The International Olympic Committee (IOC) on Tuesday expressed concern after two judokas withdrew from the Tokyo Olympics in order to avoid facing Israelis.
Algerian Fethi Nourine was suspended by the International Judo Federation on Saturday and ordered to leave Tokyo after pulling out of the men's 73kg event in order to avoid Israeli Tohar Butbul.
On Monday, Sudan’s Mohamed Abdalrasool also withdrew from the competition rather than face Butbul.
As a result, Butbul automatically advanced to the next round, finishing seventh overall in the competition.
Speaking to reporters on Tuesday, IOC director of solidarity James Macleod responded to the withdrawals and said, "Obviously the IOC is always concerned in these cases and is monitoring it very closely.”
"If there are flagrant abuses of the Olympic charter, the IOC will take all necessary measures in that respect. The IOC is looking at every case that's brought to us. We will investigate every case that's brought to us, even from third parties,” he added.
"The IOC has been very clear that non-discrimination, autonomy, all these principles in the Olympic charter, are things we will not flinch from and we will adopt a strict position on all of those," stated Macleod.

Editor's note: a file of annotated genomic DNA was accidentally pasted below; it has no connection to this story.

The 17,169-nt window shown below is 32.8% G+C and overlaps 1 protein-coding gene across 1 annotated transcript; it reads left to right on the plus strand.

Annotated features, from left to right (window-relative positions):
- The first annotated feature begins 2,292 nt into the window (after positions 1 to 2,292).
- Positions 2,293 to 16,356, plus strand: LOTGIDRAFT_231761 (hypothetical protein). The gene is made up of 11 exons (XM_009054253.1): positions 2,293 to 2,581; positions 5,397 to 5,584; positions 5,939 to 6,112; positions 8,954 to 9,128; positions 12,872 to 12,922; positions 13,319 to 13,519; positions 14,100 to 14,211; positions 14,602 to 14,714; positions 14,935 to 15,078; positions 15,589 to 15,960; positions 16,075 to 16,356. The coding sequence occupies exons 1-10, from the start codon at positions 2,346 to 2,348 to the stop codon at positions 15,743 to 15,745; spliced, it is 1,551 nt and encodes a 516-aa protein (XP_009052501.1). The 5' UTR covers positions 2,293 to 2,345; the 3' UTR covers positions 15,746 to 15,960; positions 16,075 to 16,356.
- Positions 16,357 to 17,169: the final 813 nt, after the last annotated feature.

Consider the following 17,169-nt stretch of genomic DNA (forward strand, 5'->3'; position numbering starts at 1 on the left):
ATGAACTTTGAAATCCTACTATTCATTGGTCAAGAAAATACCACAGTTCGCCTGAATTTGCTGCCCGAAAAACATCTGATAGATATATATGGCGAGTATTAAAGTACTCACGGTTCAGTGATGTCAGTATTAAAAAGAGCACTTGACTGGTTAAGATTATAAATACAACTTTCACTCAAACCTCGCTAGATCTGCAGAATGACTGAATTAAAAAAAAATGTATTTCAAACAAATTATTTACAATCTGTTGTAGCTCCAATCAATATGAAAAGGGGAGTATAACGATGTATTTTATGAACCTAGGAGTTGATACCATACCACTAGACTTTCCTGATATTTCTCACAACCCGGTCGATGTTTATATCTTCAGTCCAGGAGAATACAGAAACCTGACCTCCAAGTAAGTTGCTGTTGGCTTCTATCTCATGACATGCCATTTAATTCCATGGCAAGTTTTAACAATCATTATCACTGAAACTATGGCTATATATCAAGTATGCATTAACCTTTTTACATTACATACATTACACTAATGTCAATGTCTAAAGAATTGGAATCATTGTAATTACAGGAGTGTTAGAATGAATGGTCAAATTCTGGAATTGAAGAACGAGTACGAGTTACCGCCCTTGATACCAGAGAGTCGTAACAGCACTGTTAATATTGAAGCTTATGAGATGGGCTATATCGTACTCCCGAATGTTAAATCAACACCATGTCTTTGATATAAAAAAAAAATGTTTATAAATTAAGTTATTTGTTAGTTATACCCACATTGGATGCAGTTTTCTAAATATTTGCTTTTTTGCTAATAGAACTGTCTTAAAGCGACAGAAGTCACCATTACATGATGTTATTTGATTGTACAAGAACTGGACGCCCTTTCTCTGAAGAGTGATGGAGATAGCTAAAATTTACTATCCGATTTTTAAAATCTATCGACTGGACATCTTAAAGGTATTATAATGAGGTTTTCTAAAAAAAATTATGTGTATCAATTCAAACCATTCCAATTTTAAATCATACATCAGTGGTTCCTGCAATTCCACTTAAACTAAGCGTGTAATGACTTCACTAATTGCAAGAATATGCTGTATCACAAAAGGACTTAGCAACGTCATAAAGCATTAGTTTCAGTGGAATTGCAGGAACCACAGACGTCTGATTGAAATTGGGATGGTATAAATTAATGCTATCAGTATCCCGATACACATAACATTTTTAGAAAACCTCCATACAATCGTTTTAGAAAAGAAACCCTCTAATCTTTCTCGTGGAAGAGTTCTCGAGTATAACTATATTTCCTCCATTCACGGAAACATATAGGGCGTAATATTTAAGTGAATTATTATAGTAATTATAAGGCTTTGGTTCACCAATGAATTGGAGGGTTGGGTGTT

Athletes from countries that do not have ties with Israel regularly withdraw from sporting competitions in order to avoid facing Israelis.
The most famous incident in recent years was that of Iranian judoka Saeid Mollaei, who was forced to throw a match against Israelis, even after the International Judo Federation (IJF) and Iran reached an agreement which stipulates that Iran will no longer boycott competitions against Israelis.
Mollaei later travelled to Germany to begin the process of applying for asylum. He was recognized as a refugee in Germany in November of 2019 and recently won a silver medal at the Tel Aviv Grand Slam, where he represented Mongolia.
On Tuesday, Mollaei won a silver medal at the Tokyo Olympics, which he dedicated to the State of Israel.